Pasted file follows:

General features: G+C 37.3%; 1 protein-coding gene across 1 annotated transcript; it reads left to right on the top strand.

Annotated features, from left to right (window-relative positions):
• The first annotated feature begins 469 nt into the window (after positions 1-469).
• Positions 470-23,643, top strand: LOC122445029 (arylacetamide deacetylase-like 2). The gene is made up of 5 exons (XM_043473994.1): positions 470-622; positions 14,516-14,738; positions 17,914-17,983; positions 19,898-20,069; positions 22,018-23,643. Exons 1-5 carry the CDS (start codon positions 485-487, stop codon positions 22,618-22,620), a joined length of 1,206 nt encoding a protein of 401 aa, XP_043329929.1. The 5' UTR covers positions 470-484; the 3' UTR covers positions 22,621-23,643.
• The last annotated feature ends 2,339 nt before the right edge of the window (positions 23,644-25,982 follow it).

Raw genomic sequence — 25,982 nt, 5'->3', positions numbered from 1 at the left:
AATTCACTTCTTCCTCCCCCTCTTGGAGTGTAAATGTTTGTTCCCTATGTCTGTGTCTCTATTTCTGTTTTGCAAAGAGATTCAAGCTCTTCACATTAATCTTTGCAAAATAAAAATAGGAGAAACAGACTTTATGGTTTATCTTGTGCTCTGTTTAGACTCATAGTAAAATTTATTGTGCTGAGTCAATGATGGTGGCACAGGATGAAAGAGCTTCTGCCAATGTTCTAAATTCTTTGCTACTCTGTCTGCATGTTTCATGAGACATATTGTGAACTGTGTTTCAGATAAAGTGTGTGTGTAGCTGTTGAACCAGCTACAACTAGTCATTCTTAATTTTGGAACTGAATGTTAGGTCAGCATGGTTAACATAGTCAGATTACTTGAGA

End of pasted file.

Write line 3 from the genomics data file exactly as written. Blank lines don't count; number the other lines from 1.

• The first annotated feature begins 469 nt into the window (after positions 1-469).